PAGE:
The same applicant, with the introduction of the patent EP2543769, found that "it is not always possible to comfortably dispose of a volume of neighboring land that has not been transferred which, due to its chemical, physical and structural characteristics, can be taken as a reference in the subsequent stabilization and homogenization process of the volume of land sold ".

EP2543769 provides that the "effects induced by sequential and targeted injections of expanding mixtures in the volumes of soil subject to subsidence are recognized by measuring the percentage variation of the electrical resistivity Dr (%) over time" (with p = electrical resistivity). The treatment according to the teachings of the patent EP2543769 is carried out "until the sequential differences between the last condition reached in the N-th injection DrN in the soil being treated compared to the one previously detected, or in the N-1 injection DrN -1 , will not return a gradient that has values between ± 5%

In both procedures (EP1914350 and EP2543769), without prejudice to the usefulness and reliability of the information provided by electrical resistivity tomographies to support a consolidation intervention by injection of expanding resins, the use of geophysical instrumentation does not allow to locate in an effectively direct manner and in useful and real time the action that the formulation exerts on the ground in the expansion phase. In fact, the results obtained from sequential electrical resistivity tomographies take place in "almost real" time and analyzed ex post, when the quantities of injected formulation have already been introduced into the soil and the related effects have already occurred.

EP2543769 talks about "making the consolidation intervention more economical and targeted by being able to reach the final required condition and / or the maximum possible improvement of the volume of soil subject to subsidence, with the quantity of injection mixture actually necessary, thanks to the continuous measurement of the trend of the percentage change in resistivity that allows you to establish when it is time to stop the treatment ".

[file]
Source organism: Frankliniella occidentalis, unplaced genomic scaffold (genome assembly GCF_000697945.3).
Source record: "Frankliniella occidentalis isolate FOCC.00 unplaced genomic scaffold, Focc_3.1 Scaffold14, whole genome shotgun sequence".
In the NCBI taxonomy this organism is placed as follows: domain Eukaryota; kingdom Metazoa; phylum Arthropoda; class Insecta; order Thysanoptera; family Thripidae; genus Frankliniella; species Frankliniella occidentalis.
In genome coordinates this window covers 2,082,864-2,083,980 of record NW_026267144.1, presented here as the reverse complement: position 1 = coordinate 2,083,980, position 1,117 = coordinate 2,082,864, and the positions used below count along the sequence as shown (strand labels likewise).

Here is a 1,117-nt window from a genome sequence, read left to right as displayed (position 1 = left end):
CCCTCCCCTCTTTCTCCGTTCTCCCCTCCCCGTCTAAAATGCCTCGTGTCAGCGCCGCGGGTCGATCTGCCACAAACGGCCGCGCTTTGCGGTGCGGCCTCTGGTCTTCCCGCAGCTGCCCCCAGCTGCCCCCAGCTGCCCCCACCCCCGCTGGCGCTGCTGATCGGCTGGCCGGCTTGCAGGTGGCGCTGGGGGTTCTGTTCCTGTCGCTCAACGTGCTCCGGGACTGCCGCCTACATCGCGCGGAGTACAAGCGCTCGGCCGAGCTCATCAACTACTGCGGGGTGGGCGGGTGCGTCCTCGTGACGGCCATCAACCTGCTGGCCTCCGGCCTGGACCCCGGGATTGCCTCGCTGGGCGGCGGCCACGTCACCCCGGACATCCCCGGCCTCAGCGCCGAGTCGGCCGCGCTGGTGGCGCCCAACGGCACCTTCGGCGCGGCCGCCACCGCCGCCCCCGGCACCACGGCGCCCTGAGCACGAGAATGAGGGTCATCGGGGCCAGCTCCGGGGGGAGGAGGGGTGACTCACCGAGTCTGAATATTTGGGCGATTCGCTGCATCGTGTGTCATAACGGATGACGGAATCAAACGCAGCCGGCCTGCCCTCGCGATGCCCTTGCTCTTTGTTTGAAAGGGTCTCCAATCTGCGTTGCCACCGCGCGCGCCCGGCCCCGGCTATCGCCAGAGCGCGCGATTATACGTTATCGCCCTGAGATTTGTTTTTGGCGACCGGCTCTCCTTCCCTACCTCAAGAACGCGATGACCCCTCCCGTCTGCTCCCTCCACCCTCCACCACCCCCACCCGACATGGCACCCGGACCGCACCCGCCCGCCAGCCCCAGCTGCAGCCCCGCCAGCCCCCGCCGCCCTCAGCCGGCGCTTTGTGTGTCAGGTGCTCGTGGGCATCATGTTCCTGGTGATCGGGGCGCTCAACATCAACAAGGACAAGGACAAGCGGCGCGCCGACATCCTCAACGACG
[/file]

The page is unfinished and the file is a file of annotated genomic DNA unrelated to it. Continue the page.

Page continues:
Immediate tomographic acquisitions, subsequent to the injection of a certain quantity of formulation, can detect an insufficient variation in electrical resistivity which therefore leads to the injection of further volumes of formulation, underestimating the hypothesis that what has been injected up to that moment has "preferred "Act in insignificant regions (outside the pressure bulb, under the pavements).

Between the operations of acquisition, inversion and processing of an electrical resistivity tomography and the subsequent one, there is a certain period of time (time- laps monitoring), during which site operators do not have any instrumentation to perform the correct dosage of quantities of formulated and to verify in good time and real their effect during construction, with the risk that unwanted and unmanageable effects may occur once the formulation has been injected and is now expanding (over consolidation, excessive lifting of the artifact and / or its ancillary works).

In general, it is necessary to start from the assumption that, in the case of the application of expanding polyurethane formulations in the soil, the expansion path of the formulation remains highly uncertain and strictly influenced by the site-specific confinement conditions: water content, void index , level of heterogeneity, as well as the consolidation effect of the injection cycles prior to the current one. Each injection cycle, which corresponds to a certain amount of formulation, will therefore expand by following the simplest path, that is, the least confined one until the volume considered is completely saturated.

It is above all the random character of the expansion path of the formulation and the absence of an instrumentation that can effectively "follow" the action in the ground up to its complete polymerization, which causes a certain number of difficulties technical- operational order are found in the existing state of the art, with a potential impact on the effectiveness of the intervention.